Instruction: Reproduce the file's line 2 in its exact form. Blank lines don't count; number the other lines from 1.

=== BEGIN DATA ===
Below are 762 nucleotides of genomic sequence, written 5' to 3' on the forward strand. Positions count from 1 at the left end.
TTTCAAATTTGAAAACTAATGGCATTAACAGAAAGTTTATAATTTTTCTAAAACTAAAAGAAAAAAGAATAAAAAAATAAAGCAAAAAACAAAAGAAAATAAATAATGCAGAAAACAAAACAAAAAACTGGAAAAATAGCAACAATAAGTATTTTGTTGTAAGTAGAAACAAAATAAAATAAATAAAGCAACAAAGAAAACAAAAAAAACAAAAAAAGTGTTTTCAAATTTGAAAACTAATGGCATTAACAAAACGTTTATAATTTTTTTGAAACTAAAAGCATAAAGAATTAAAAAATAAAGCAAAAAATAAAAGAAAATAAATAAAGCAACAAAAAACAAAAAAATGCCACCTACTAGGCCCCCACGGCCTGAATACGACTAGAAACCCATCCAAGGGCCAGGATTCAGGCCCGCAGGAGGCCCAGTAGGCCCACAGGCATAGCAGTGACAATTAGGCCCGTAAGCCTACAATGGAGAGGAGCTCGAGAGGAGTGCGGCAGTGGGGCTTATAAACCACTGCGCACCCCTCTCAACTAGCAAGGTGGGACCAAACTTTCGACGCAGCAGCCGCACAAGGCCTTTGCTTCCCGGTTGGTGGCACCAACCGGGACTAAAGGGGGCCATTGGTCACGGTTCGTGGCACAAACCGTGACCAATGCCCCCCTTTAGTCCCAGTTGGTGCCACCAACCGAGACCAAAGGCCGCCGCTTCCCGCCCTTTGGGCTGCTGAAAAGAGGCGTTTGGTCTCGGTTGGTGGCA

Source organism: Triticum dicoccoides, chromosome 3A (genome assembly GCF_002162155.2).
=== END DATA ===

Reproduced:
TTTCAAATTTGAAAACTAATGGCATTAACAGAAAGTTTATAATTTTTCTAAAACTAAAAGAAAAAAGAATAAAAAAATAAAGCAAAAAACAAAAGAAAATAAATAATGCAGAAAACAAAACAAAAAACTGGAAAAATAGCAACAATAAGTATTTTGTTGTAAGTAGAAACAAAATAAAATAAATAAAGCAACAAAGAAAACAAAAAAAACAAAAAAAGTGTTTTCAAATTTGAAAACTAATGGCATTAACAAAACGTTTATAATTTTTTTGAAACTAAAAGCATAAAGAATTAAAAAATAAAGCAAAAAATAAAAGAAAATAAATAAAGCAACAAAAAACAAAAAAATGCCACCTACTAGGCCCCCACGGCCTGAATACGACTAGAAACCCATCCAAGGGCCAGGATTCAGGCCCGCAGGAGGCCCAGTAGGCCCACAGGCATAGCAGTGACAATTAGGCCCGTAAGCCTACAATGGAGAGGAGCTCGAGAGGAGTGCGGCAGTGGGGCTTATAAACCACTGCGCACCCCTCTCAACTAGCAAGGTGGGACCAAACTTTCGACGCAGCAGCCGCACAAGGCCTTTGCTTCCCGGTTGGTGGCACCAACCGGGACTAAAGGGGGCCATTGGTCACGGTTCGTGGCACAAACCGTGACCAATGCCCCCCTTTAGTCCCAGTTGGTGCCACCAACCGAGACCAAAGGCCGCCGCTTCCCGCCCTTTGGGCTGCTGAAAAGAGGCGTTTGGTCTCGGTTGGTGGCA